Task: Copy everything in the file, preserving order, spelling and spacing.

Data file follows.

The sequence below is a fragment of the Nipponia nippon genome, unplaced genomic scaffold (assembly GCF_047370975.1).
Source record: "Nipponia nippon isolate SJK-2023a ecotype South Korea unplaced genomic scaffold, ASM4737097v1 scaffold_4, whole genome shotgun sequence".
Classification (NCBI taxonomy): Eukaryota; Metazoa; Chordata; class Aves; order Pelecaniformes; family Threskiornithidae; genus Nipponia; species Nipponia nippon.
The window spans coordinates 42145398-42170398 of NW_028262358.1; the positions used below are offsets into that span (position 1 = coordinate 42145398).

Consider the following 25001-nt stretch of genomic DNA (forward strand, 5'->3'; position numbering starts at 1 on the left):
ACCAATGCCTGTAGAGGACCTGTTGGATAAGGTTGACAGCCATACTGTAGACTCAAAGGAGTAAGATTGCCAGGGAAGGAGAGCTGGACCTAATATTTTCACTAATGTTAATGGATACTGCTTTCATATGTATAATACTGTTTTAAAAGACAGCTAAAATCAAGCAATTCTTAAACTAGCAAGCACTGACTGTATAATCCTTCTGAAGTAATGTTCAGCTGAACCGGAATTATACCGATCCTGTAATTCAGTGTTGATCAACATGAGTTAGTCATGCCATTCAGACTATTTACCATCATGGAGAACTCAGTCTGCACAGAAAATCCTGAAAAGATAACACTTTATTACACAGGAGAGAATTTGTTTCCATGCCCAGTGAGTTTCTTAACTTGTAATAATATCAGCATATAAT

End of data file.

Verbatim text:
The sequence below is a fragment of the Nipponia nippon genome, unplaced genomic scaffold (assembly GCF_047370975.1).
Source record: "Nipponia nippon isolate SJK-2023a ecotype South Korea unplaced genomic scaffold, ASM4737097v1 scaffold_4, whole genome shotgun sequence".
Classification (NCBI taxonomy): Eukaryota; Metazoa; Chordata; class Aves; order Pelecaniformes; family Threskiornithidae; genus Nipponia; species Nipponia nippon.
The window spans coordinates 42145398-42170398 of NW_028262358.1; the positions used below are offsets into that span (position 1 = coordinate 42145398).

Consider the following 25001-nt stretch of genomic DNA (forward strand, 5'->3'; position numbering starts at 1 on the left):
ACCAATGCCTGTAGAGGACCTGTTGGATAAGGTTGACAGCCATACTGTAGACTCAAAGGAGTAAGATTGCCAGGGAAGGAGAGCTGGACCTAATATTTTCACTAATGTTAATGGATACTGCTTTCATATGTATAATACTGTTTTAAAAGACAGCTAAAATCAAGCAATTCTTAAACTAGCAAGCACTGACTGTATAATCCTTCTGAAGTAATGTTCAGCTGAACCGGAATTATACCGATCCTGTAATTCAGTGTTGATCAACATGAGTTAGTCATGCCATTCAGACTATTTACCATCATGGAGAACTCAGTCTGCACAGAAAATCCTGAAAAGATAACACTTTATTACACAGGAGAGAATTTGTTTCCATGCCCAGTGAGTTTCTTAACTTGTAATAATATCAGCATATAAT